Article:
Authorities trying to make sense of latest string of fires that killed a Cape man

Wednesday, April 30, 2008
AARON EISENHAUER ~ aeisenhauer@semissourian.com Firefighters work on a home at 203 Pacific St. following a fatal fire that began in the early morning hours on Tuesday, April 29, 2008.

Investigators from federal, state and local agencies swarmed over the charred remains of a building at the corner of Pacific and William streets most of the day Tuesday, trying to make sense of the latest in string of suspicious fires.

The first blaze of three that broke out Tuesday morning, at 203 S. Pacific St., claimed the life of 42-year-old George E. Robinson, of Cape Girardeau, who died of smoke inhalation.

Now, police aren't just searching for an arsonist, they're searching for a murderer.

Char- and ash-blackened sections of the sidewalk in front of the house were cordoned off as investigators from the Cape Girardeau-Bollinger Major Case Squad, Bureau of Alcohol, Tobacco and Firearms, Cape Girardeau Fire Department and state fire marshal's office combed through debris and collected evidence. Authorities determined late in the afternoon that the fire was incendiary, or set.

Firefighters responded to the blaze around 3:30 a.m. to find the building already engulfed in flames, said Sgt. Barry Hovis, spokesman for the police department.

Bob Tatro, a tenant in the building, said he awoke to pounding on the ceiling above him, followed swiftly by the sound of people running. He hastily grabbed some belongings and got out of the house but was allowed to make one trip back in to gather a few more possessions, at which time he said the smoke had risen up to his neck. When he returned outside, the flames were shooting across the sidewalk in front of the building, he said.

The Salvation Army and American Red Cross are helping him locate housing, he said.

The building is owned by former state representative Nathan Cooper, according to Cape Girardeau police reports.

Fire in a closet

Two additional fires occurred in the early morning hours Tuesday, both of which investigators have determined were intentionally set.

One occurred at 1015 Bloomfield St., an apartment building.

According to one of the building tenants, who asked that his name be withheld because he feared retaliation, the fire began in a closet on the third-floor, left-side apartment.

"I woke up because I smelled smoke and heard the fire alarm going off," he said.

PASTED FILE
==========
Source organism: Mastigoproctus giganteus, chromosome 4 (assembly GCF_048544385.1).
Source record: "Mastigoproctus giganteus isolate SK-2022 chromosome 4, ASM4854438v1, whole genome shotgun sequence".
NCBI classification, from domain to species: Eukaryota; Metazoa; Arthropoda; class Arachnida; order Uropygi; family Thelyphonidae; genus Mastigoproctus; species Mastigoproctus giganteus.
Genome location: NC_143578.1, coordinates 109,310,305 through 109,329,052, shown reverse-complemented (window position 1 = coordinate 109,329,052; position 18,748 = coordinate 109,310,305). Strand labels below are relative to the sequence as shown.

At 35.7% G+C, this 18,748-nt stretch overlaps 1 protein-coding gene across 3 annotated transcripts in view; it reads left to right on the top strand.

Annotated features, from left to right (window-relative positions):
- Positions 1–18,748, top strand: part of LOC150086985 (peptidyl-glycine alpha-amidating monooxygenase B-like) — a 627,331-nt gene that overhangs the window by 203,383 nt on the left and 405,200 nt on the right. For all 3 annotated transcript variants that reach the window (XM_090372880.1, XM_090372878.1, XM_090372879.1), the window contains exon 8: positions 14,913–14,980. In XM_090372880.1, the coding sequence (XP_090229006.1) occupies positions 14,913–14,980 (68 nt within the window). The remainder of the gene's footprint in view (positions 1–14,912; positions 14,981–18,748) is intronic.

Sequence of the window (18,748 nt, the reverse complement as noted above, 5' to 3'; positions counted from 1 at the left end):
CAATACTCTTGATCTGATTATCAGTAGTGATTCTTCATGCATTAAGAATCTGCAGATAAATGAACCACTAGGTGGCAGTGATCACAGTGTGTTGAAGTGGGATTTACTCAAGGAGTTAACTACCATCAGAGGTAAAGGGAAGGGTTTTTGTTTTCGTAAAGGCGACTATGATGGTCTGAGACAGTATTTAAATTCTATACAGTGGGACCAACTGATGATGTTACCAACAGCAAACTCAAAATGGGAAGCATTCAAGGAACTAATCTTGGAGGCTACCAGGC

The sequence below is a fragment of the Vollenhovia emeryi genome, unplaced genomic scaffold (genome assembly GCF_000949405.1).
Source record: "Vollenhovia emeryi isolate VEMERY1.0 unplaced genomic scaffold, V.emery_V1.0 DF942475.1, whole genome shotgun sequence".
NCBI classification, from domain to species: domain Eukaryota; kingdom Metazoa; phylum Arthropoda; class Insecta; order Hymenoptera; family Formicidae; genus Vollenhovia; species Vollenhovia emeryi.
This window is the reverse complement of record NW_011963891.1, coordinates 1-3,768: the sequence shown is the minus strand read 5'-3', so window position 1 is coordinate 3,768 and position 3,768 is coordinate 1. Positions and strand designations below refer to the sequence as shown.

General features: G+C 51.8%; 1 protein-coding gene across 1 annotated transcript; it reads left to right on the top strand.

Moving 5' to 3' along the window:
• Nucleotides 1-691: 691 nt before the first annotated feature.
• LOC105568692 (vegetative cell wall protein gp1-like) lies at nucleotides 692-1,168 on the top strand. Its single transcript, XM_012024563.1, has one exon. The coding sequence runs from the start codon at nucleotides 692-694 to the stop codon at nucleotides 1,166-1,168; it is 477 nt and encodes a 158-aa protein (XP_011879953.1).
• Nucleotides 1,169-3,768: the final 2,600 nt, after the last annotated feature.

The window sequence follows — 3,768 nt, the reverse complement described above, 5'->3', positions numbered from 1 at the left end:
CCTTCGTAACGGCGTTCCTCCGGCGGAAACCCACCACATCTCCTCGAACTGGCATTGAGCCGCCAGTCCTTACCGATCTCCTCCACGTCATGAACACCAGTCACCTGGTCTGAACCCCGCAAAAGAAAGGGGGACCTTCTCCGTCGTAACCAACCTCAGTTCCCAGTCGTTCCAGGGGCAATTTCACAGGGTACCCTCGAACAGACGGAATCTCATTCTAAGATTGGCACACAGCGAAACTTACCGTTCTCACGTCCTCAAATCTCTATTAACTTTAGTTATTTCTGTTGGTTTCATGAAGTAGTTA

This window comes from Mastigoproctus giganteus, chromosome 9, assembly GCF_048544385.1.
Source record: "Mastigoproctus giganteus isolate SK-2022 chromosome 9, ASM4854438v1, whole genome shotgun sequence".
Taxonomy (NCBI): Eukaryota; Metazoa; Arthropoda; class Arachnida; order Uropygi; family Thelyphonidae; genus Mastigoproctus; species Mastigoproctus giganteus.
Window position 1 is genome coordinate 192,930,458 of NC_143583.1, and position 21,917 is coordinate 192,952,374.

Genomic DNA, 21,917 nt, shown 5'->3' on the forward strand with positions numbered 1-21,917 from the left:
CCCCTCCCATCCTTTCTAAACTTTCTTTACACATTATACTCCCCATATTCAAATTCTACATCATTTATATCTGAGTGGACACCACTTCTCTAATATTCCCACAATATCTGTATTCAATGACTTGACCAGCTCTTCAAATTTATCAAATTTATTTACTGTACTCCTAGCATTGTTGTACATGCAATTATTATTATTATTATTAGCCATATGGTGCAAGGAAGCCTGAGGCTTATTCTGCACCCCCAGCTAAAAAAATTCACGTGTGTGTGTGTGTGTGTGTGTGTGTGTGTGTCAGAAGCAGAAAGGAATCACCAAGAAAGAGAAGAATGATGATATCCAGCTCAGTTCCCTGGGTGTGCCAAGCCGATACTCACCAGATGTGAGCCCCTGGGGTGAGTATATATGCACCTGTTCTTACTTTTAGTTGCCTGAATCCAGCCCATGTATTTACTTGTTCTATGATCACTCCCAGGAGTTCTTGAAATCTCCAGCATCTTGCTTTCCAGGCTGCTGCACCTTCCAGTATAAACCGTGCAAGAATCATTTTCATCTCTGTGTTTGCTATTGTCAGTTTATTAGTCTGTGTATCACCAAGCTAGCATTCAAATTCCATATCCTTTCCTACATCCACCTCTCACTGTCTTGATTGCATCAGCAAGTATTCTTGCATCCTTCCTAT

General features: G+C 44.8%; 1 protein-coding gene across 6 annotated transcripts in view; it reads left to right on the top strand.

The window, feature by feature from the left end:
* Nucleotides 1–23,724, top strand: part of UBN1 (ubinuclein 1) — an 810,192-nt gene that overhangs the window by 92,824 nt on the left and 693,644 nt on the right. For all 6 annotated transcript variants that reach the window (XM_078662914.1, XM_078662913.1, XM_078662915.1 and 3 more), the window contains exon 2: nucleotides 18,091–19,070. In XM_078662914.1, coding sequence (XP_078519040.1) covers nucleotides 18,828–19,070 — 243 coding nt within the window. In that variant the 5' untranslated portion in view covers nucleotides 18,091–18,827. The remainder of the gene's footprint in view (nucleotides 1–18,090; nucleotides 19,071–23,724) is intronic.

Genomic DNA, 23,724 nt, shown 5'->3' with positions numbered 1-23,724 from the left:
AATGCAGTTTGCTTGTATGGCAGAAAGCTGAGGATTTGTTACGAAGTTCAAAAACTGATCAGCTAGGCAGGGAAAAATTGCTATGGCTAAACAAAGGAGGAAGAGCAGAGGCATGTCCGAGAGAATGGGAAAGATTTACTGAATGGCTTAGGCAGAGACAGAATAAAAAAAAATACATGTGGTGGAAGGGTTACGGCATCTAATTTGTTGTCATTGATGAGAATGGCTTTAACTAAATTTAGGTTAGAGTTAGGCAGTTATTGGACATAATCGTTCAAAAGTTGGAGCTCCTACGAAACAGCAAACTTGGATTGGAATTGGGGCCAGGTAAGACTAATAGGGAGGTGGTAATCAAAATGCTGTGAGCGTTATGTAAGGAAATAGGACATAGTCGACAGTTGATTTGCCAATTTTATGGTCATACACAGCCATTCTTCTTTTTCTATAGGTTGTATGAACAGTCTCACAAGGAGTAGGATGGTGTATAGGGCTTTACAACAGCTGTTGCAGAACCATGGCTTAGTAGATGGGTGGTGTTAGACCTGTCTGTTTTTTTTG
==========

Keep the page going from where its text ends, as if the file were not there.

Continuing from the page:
He said he stuck his head out his door and found the hallway thick with smoke. He also smelled an additional odor that he said he could only describe as very strong.

His neighbor told him the fire had started in his closet and he was trying to put it out, he said.

The smell was so bad he couldn't sleep, so he called his father, and they left for Rhodes 101 to get a soda. While they were out, his father advised him to call the fire department, he said.

He made the call around 4:15 a.m., according to police reports.

The second fire was reported less than a half an hour later at 511 S. Ellis St. It caused minor damage.

The latest cluster of suspicious fires comes at the tail end of a stream of blazes deemed suspicious, concentrated on the south side of town.

There have been 19 suspicious fires within city limits since April 2005, according to police reports.

On April 24, a suspicious fire occurred at 516 N. Middle St., and another one a few hours later at 416 N. Frederick St.

On April 26, Hazel Jackson discovered she had also been a victim of arson when she had her son, Calvin Jackson, check on her South Benton Street residence and found the front porch had been set on fire.

Jackson had moved out temporarily to have some renovations done. Several weeks before the fire, she had been informed by police that someone had been hanging out in and about her house. She said evidence of drugs was found inside the house and thinks the fire may have been drug-related.

Some of the results of tests performed by the state crime lab on some of the more recent suspicious fires showed presence of commonly used accelerants, Cape Girardeau fire marshal Mike Morgan said.

Morgan declined to comment on the specific results of the tests, or which fires may be connected.

There are commonalities between some of the fires, he said.

Investigators examine all of the fires for common traits like where the fire started, how the starter could have gained entry and whether it was started with materials that had been lying around the building, Morgan said.

"I don't see who in the world could get satisfaction out of destroying others' property," he said.

Morgan advised that concerned citizens keep their doors and windows secure and refrain from storing flammable liquids in an accessible location.

Keeping weeds mowed and cutting back on debris may also help deter a firebug, Morgan said.

Extra officers will be on patrol Tuesday evening, Hovis said.

Anyone with information concerning any of the suspicious fires is encouraged to call the Arson Hotline at 800-392-7766, CrimeStoppers at 332-0500, or the Cape Girardeau police. A reward of up to $6,000 is available for information leading to an arrest and a conviction.

bdicosmo@semissourian.com

335-6611, extension 245

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